The collapses of Lehman Brothers and Bear Stearns raised an alarm with regulators, who feared that the interdependency of the dealers' large credit default swap books would expose the global financial system to systemic risk. Now regulators are driving change in the credit derivatives market to stem the counterparty risk faced by long-only asset managers and hedge funds in their transactions with the top dealers. After years of resisting changes to the bilateral over-the-counter market structure, major credit derivatives dealers have agreed to mandatory clearing of credit default swaps to ward off a more radical plan to move CDS trading onto an exchange, according to reports published in November.
While dealers have kept control over the trading of CDSs -- insurance contracts that are used to protect against a debt issuer defaulting -- for now, the complexity of these instruments and the role they played in the financial crisis have made it seemingly inevitable that the dealers will face increased regulation.
"The credit default swap market is not going away," says Jamie Cawley, CEO of IDX Capital, an electronic interdealer-broker (IDB) that matches trades between the big dealers in the wholesale market and is looking to offer an electronic platform for trading credit derivatives that is open to the buy side. "It's evolving into something more stable -- something that should have been done five to seven years ago."
In Cawley's vision the credit derivatives market will undergo a transformation: The market structure "will be flattened" by the creation of multiple clearinghouses and execution platforms, he says, which will disintermediate the traditional voice brokers in the IDB space and squeeze out some intermediaries.
For now regulators' priority is to push for the establishment of a central clearinghouse facility. There are at least four initiatives in progress to set up a central clearinghouse, including efforts headed by the Intercontinental Exchange, CME Group, NYSE Euronext Liffe and Eurex. CME Group's proposed CME Clearing House for derivatives is the only one that includes both a clearinghouse and an electronic execution platform.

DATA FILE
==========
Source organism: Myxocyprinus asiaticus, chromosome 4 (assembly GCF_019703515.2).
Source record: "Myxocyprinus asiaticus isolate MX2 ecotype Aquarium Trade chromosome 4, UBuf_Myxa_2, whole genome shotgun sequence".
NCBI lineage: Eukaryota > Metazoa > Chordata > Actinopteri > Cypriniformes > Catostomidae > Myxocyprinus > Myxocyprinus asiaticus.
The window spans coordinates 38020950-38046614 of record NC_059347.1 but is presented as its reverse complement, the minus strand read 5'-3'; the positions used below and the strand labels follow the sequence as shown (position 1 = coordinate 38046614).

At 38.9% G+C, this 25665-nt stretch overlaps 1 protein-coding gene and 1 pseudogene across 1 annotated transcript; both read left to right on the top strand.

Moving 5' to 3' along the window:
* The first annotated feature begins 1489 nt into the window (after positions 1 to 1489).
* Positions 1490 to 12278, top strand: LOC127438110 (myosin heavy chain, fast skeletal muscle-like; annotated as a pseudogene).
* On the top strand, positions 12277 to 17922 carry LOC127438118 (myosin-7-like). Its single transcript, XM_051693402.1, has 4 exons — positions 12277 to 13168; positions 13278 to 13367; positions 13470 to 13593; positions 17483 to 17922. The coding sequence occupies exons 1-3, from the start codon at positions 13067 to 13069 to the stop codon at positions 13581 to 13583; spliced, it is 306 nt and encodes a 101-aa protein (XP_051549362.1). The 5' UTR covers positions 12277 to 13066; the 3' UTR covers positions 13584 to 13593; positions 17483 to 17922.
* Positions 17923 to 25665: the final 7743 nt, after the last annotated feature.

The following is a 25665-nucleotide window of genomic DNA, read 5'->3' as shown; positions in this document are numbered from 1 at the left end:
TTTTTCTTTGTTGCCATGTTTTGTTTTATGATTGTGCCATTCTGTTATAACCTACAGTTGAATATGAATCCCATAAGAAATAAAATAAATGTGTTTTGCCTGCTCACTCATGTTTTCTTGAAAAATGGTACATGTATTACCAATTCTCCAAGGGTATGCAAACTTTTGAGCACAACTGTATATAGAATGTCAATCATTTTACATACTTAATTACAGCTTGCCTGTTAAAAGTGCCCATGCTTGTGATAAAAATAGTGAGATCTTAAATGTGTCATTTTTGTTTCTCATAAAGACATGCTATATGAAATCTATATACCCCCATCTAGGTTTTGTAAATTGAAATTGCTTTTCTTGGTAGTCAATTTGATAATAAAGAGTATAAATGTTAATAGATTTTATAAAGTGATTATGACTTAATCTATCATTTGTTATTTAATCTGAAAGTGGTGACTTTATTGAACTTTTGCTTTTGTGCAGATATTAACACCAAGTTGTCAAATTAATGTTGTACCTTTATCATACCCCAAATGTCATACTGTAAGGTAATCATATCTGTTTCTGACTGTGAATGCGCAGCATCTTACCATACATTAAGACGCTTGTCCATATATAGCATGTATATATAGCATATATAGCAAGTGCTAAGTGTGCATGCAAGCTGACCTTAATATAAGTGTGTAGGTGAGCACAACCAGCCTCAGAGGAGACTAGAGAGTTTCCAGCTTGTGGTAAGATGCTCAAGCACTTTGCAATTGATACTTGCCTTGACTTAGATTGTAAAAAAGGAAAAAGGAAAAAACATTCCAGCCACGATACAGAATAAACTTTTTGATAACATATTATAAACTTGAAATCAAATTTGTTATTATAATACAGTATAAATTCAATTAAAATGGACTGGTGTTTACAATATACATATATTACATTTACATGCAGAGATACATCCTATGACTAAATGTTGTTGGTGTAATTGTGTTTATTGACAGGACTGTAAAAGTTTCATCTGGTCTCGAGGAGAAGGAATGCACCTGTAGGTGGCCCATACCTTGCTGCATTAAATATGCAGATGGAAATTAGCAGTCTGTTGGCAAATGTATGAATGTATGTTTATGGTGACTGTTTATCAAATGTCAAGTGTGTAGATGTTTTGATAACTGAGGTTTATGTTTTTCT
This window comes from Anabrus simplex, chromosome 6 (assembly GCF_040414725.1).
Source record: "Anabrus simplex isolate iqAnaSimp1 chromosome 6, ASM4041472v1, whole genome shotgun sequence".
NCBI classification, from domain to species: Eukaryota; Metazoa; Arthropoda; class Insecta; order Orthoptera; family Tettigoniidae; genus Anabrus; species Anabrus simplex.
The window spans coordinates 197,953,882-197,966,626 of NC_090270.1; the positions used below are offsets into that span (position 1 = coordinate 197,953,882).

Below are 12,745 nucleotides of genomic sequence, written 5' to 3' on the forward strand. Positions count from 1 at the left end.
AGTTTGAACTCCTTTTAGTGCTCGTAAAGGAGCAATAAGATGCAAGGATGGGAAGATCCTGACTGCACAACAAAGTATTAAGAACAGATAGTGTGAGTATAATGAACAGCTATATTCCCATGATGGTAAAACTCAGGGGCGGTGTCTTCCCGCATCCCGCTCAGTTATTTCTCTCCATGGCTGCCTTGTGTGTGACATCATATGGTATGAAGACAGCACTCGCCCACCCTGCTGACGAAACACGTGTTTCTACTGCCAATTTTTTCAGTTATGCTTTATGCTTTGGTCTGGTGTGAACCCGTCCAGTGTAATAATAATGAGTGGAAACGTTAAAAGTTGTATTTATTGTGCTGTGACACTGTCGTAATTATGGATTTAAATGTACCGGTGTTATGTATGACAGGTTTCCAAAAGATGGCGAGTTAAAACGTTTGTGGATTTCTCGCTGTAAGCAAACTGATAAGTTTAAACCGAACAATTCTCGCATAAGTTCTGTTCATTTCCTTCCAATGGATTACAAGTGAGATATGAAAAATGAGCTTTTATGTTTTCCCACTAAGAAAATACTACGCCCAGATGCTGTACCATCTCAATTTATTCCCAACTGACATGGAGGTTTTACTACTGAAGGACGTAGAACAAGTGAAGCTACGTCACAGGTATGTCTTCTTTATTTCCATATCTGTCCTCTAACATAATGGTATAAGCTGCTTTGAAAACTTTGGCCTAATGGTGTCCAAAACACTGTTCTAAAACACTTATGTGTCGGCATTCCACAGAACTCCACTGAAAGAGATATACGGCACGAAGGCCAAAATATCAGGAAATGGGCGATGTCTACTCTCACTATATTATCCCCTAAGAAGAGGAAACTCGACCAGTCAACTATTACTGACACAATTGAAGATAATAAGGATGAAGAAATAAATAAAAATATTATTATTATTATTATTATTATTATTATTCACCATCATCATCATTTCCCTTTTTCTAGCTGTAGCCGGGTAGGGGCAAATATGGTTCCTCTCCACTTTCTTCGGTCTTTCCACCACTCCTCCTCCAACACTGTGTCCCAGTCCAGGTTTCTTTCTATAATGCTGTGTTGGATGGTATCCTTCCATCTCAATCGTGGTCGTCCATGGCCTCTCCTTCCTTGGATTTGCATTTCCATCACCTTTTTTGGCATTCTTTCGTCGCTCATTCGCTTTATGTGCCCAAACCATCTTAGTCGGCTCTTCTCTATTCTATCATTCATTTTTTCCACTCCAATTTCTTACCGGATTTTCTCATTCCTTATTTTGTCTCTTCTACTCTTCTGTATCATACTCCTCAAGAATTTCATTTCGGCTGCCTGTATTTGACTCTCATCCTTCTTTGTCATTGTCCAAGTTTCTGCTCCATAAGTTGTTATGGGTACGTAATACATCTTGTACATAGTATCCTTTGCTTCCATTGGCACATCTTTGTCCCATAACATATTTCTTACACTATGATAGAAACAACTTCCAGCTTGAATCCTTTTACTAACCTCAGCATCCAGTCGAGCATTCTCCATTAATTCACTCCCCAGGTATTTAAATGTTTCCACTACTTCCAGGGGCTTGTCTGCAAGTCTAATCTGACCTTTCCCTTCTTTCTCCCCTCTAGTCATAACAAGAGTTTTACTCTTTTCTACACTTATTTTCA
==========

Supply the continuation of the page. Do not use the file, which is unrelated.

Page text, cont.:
To satisfy the regulatory demands for central clearing but keep CDS trading in an OTC market structure, many dealers reportedly support the initiative put forth by the Intercontinental Exchange. One source suggests that ICE has taken the short-term lead with its acquisitions of Chicago-based Clearing Corp. (CCorp); Creditex, an IDB with an electronic matching platform for CDSs; and T-Zero, a trade affirmation system used by the major dealers and buy-side firms.
But how far will the market structure changes go, and what will be the future of trading credit default swaps and the related CDS indices? Will trading in the opaque, virtually unregulated derivatives market -- which currently has a notional value of approximately $33 trillion but has reached a value as high as $70 trillion -- end up on exchanges with transparent public pricing, continuous netting and trade reporting? >>
"There's definitely the pressure for greater transparency, and the regulators are pushing things to be more electronic," says Kevin McPartland, senior analyst at TABB Group. The main focus in 2009, however, will be on the clearinghouses, he predicts. "Once that ball starts rolling, the next ball will roll to electronic execution," he adds. "If the trades can be executed and negotiated electronically, that will streamline things."
So far, three potential models for electronic CDS trading are emerging: First there is the exchange model linked to clearinghouses; then there is the dealer-to-institutional client model, which is clearinghouse-agnostic; and finally there is the potential for a direct buy side-to-buy side execution platform. Many industry sources, however, expect CDS trading ultimately to move onto exchanges.
"The entire model of large risk taking by the dealer community is under question," warns Sasha Rozenberg, product manager of derivatives at SuperDerivatives, a supplier of OTC derivatives trading technology. "There are several aspects -- from regulatory pressure to huge losses, to general scares about derivatives -- that are forcing dealers to agree to have derivatives move onto the exchanges."